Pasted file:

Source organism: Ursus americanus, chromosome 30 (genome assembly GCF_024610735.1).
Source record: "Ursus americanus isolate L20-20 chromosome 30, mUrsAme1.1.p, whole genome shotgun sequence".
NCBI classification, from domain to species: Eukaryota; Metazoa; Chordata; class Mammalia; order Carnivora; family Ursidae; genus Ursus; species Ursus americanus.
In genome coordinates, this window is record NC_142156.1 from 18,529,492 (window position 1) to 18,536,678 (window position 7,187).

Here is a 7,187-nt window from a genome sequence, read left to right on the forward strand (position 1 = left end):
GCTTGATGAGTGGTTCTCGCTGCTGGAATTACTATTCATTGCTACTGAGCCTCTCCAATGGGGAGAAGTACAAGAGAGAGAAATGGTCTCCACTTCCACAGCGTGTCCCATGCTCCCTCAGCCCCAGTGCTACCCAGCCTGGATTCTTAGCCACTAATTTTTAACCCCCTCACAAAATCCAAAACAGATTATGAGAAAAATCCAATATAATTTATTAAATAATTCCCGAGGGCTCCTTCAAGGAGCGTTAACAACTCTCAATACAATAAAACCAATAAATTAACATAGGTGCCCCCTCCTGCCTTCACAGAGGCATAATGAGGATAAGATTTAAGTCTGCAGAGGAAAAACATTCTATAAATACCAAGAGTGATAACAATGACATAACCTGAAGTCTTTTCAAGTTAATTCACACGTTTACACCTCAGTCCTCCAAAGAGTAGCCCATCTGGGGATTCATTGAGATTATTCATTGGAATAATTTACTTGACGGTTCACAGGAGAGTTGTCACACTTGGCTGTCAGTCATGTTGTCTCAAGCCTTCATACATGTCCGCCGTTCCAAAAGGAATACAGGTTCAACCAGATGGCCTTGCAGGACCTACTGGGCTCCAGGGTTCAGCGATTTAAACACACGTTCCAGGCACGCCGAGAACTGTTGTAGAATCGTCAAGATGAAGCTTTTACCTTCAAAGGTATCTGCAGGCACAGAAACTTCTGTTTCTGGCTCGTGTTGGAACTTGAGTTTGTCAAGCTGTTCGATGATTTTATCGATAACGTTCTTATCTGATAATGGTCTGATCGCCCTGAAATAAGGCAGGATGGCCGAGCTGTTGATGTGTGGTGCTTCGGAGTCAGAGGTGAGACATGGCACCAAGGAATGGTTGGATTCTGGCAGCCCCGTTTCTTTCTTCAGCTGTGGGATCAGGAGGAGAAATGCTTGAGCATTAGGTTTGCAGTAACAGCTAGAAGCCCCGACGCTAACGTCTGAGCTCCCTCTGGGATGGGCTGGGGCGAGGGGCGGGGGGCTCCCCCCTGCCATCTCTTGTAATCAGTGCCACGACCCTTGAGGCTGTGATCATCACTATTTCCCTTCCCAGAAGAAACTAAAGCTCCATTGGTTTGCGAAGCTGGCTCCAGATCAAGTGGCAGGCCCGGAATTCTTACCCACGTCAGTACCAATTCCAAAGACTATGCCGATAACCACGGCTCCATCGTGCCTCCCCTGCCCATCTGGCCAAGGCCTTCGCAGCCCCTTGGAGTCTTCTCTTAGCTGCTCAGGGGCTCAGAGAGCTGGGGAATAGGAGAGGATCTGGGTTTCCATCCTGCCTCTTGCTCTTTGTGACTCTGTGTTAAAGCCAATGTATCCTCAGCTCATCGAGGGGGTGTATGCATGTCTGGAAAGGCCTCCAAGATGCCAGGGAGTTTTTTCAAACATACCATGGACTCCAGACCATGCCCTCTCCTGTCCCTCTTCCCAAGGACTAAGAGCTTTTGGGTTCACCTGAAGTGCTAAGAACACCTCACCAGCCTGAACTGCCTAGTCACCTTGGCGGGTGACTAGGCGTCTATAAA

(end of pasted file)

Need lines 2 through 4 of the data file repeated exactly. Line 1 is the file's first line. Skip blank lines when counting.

Source record: "Ursus americanus isolate L20-20 chromosome 30, mUrsAme1.1.p, whole genome shotgun sequence".
NCBI classification, from domain to species: Eukaryota; Metazoa; Chordata; class Mammalia; order Carnivora; family Ursidae; genus Ursus; species Ursus americanus.
In genome coordinates, this window is record NC_142156.1 from 18,529,492 (window position 1) to 18,536,678 (window position 7,187).